I would at this point recommend you either go out and get this album or not, but you already have it! U2 is watching you. Like Big Brother I guess.
The Kooks have always been one of those bands that you never take that seriously. Often sidelined as the second or third choice when compared to other more acclaimed artists, The Kooks have merrily made their way through three light and inoffensive indie pop albums. Albums which, although not contributing great amounts of progression to the genre, did contribute the growing dismissive suggestion “indie shit”. It’s not that The Kooks have ever been hideously bad, in fact, it’s quite difficult to not like at least one of their songs; but the fact that they are primarily a singles band, along with the sheer simplicity and usually unremarkable nature of their albums, leaves The Kooks open to the harsh insults of cynical critics. So what better way to stage a glorious turnaround? After taking a few years off to ‘find themselves’, The Kooks are back. And what do they ask of us? Well they ask us to Listen.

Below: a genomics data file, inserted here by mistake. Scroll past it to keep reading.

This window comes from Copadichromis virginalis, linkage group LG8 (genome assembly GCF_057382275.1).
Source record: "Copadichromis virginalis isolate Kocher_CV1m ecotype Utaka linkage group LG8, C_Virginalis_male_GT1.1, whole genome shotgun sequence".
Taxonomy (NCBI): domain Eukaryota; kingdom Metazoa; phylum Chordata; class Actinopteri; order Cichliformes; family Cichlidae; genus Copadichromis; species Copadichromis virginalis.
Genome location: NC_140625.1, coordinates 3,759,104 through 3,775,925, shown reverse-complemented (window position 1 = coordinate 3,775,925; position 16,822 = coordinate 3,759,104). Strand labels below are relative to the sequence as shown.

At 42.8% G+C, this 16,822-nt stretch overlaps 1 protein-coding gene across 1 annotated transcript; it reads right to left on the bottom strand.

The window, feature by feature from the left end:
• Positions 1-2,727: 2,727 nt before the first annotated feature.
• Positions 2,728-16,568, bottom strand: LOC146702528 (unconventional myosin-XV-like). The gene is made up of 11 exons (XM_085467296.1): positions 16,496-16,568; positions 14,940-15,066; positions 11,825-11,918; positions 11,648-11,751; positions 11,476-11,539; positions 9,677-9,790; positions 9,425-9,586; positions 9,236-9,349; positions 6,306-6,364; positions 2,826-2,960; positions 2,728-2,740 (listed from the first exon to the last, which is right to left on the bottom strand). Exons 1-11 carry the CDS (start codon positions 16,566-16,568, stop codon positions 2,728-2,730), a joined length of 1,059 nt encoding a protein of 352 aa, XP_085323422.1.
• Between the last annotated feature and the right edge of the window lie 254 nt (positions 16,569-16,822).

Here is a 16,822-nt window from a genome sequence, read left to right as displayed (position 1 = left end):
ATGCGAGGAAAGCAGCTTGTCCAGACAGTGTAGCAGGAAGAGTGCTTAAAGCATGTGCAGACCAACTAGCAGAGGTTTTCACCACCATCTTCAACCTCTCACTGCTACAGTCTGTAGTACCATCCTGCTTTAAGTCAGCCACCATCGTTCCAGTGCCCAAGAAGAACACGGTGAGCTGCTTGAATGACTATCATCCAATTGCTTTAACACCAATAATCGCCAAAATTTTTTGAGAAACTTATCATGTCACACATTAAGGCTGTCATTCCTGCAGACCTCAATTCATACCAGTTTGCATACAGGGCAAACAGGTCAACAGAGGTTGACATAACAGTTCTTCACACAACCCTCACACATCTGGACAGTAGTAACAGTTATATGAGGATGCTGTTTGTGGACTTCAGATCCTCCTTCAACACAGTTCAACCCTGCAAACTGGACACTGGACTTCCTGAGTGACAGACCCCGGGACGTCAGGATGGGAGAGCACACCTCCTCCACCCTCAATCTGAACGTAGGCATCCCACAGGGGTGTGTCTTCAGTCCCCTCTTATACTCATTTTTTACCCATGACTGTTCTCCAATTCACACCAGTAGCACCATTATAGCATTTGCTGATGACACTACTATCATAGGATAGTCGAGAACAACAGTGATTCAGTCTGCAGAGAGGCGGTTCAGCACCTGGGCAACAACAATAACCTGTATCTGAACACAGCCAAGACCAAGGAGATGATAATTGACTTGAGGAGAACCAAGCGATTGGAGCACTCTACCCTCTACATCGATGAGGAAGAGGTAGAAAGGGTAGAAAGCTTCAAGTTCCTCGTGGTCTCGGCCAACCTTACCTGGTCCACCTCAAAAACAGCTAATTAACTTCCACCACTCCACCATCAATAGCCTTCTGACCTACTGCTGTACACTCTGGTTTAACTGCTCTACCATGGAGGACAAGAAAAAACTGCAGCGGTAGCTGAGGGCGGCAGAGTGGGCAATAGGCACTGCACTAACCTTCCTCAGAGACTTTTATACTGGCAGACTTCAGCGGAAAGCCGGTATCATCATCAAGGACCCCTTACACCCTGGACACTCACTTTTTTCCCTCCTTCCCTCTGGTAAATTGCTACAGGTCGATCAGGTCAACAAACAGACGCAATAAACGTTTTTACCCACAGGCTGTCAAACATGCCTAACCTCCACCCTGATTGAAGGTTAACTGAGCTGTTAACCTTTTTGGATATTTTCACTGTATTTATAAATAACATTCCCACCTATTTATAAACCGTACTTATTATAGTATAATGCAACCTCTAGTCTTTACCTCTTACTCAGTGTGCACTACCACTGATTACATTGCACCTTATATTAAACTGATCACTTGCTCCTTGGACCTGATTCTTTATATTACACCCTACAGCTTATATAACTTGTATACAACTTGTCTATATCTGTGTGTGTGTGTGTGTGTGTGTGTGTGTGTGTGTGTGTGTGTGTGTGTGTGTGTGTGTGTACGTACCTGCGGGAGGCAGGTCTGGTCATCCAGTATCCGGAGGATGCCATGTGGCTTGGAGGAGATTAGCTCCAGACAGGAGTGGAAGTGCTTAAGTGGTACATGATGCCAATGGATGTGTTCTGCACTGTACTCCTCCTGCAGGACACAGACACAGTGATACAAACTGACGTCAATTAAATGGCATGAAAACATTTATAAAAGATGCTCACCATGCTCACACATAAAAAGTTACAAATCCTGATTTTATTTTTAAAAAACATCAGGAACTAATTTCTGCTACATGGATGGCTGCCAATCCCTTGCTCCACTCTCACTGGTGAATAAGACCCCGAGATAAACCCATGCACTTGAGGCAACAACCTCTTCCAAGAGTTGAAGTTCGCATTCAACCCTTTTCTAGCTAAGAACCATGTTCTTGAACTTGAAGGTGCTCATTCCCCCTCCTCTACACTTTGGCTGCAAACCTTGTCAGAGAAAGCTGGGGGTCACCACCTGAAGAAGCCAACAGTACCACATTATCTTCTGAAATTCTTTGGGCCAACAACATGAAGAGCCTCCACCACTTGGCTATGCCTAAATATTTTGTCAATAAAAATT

Perhaps the most notably difference of Listen is the producer. Inflo, a young hip-hop producer brought on board to add some edge. Nowhere is this more explicitly showcased on the opener Around Town. A danceable collage of gospel choirs, tinkling metallic percussion and pop-tastic handclaps that serves as a direct clue of what to expect on Listen. Something new, a change, a wholloping new statement. Yes. Listen is The Kooks’ experimental album. The fun continues on the positively exuberant Forgive & Forget, with extroverted background vocals and a sunny disco beat assisting the song’s good-time atmosphere. The playful little guitar lines nicely echo the white pop-funk of Maroon 5 to perfection. Westside is a charming chant of a track featuring some nimble guitar lines and a chorus punctuated with washy synth stabs. In fact, much of Listen features some of the best guitar work of The Kooks’ career, most notably on the politically-minded It Was London.